We know how important it is for women to have the support they need from a network. For moms especially, it’s a different battlefield having responsibilities at home, at work and in other factors of her life. Having a team that provides various forms of support can help ease some load off.
This is what this community wants to provide for women in the Philippines.
CEO Moms, a community for startup moms and women who run their business, family and life, aims to create a network for ladies to have the support they need thru workshops, online courses and a place where they can ask questions, share tips, validate business ideas, collaborate and support each other.
Founders, Bianca Medina and Celine Villanueva shared that it started as a content platform that provides tips for CEO Moms and is now helping women be a CEO of their lives by conducting workshops and networking events, covering soft and hard skills, from finding one’s passion, to building their business, pitching and finding funds.
On their recent event last April 23 at the Mindchamps International PreSchool PH, speakers, executive coach and co-founder of strengthscoach.ph, Andrea Goseco and VC and co-founder of Mercatus Capital in Singapore, Rina Neoh, shared some valuable advice for the pioneer members of CEO Moms. Here are some lessons picked up from the event:
1. Know your values
Your values will lead you to your calling. Whether you are looking for what you are passionate about or what startup you’d like to pursue, try to list down the values that are important to you. Is it honesty, excellence and empowerment? What product or service can you provide that will have these values as its core? Examine your list and see which ones match the business that you’d like to be in. As Andrea Goseco explains, this will guide and drive you with your pursuit.
2. Look back in your life and determine when you are your happiest
Try to close your eyes and think of the times when you felt ecstatic or victorious. Was it when you won a writing contest? When you had your first client? Or your first trip in South Africa? Recall these joyous moments and find out which business idea you’d want to relate it with.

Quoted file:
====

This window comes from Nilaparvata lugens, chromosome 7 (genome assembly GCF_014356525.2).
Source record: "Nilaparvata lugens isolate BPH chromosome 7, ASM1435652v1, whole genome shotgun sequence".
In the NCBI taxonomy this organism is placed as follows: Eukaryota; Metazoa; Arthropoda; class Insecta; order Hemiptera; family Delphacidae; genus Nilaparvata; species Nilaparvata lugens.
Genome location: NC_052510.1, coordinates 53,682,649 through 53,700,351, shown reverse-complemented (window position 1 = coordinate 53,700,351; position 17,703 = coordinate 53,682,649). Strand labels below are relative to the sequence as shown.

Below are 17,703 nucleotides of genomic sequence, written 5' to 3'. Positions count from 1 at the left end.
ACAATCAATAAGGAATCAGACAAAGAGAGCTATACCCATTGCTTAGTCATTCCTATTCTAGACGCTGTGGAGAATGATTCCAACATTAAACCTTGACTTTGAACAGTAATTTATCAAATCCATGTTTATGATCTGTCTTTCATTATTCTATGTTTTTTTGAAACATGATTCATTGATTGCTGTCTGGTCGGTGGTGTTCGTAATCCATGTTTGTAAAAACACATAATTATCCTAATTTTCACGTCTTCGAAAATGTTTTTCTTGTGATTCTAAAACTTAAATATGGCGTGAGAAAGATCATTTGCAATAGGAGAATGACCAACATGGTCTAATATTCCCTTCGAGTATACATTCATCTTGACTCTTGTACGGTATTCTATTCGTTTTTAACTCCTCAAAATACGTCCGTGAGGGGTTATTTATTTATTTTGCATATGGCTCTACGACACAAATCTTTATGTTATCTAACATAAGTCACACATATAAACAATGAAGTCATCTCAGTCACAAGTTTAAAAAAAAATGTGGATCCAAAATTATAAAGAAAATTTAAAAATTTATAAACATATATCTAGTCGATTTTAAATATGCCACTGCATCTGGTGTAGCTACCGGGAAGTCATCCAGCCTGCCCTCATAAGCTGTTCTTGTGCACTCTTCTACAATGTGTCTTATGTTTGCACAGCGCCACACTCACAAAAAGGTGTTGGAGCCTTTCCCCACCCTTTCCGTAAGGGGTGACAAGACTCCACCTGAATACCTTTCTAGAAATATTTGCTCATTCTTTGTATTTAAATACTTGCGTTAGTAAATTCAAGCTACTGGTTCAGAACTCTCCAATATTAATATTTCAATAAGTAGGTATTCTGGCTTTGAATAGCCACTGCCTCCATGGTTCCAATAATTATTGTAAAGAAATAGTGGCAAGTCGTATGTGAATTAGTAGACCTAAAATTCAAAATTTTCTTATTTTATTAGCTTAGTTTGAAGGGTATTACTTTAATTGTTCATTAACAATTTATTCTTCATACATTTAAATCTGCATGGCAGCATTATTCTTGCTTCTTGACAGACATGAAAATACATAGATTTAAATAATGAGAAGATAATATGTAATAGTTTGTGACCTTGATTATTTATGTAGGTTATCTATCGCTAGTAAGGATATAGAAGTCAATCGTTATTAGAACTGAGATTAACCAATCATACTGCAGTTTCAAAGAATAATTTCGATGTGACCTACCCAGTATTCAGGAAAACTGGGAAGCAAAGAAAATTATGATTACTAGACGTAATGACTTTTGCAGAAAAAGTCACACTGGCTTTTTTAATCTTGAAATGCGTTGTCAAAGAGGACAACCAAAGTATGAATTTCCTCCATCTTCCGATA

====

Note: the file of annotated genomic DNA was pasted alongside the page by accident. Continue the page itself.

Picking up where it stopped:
3. Like in marriage, find a co-founder that fits you
In any partnership, it’s very important to find a person that fits you. Same thing with finding a co-founder. Just imagine that like marriage, you will have to face and work with your co-founders everyday. And as with marriage, you have to carefully consider if you have the same vision and values. You don’t have to be the exact same person as your co-founder, it’s better if she complements you or is an expert in the field where you don’t excel much. You might be fierce in business development and she might be a natural hustler. Finding the perfect co-founder might take some time, but when you finally do and it’s an excellent fit, take the leap and just say “Let’s DO it!”.
4. Be proud of the crying baby at the background
As moms, working at home sometimes means dealing with an environment that includes a wailing baby, a screaming toddler or kids who just need your constant attention. This sometimes makes moms opt to hide in the closet during a phone or Skype call. While there are tips and tricks on working at home in peace, babies and tots are just unpredictable and may seem like they need your attention the most when you are focusing on something important (other than them). Know that it is definitely normal and ok to be in this situation. One of the goals of the community is to gain respect for the things that are valuable to moms like being able to work, with kids at the background. Respect should not just be from women communities but from clients, colleagues, investors and everyone that makes up the whole ecosystem.
5. Do not fall into false assumptions
We are sometimes victims of our own false assumptions, especially when it’s doing anything outside our comfort zone. While it’s ok to be cautious, having false assumptions paralyzes us before we even try. Do you jump to conclusions that nobody will like your product? Do you “read minds” of potential customers and see that they are not going to come back? Hold down your horses and try to get relevant data, do some validation and research before setting yourself up to fail with false assumptions.
6. Choose the right investors/ startups
There is a connotation that startups gawk on investors at the sight of them and first meetings are always like elevator pitches. But like finding a life-partner, investors also consider a very important factor in working with a startup: Personality. As Rina Neoh shared, “You don’t have to have a polished deck or robust business plan when pitching your startup.” The first thing that she looks at is the founder’s personality. Will you trust your investor and vice versa? Do you have the same vision? Do you find yourself working with this person? Ask these questions before choosing an investor.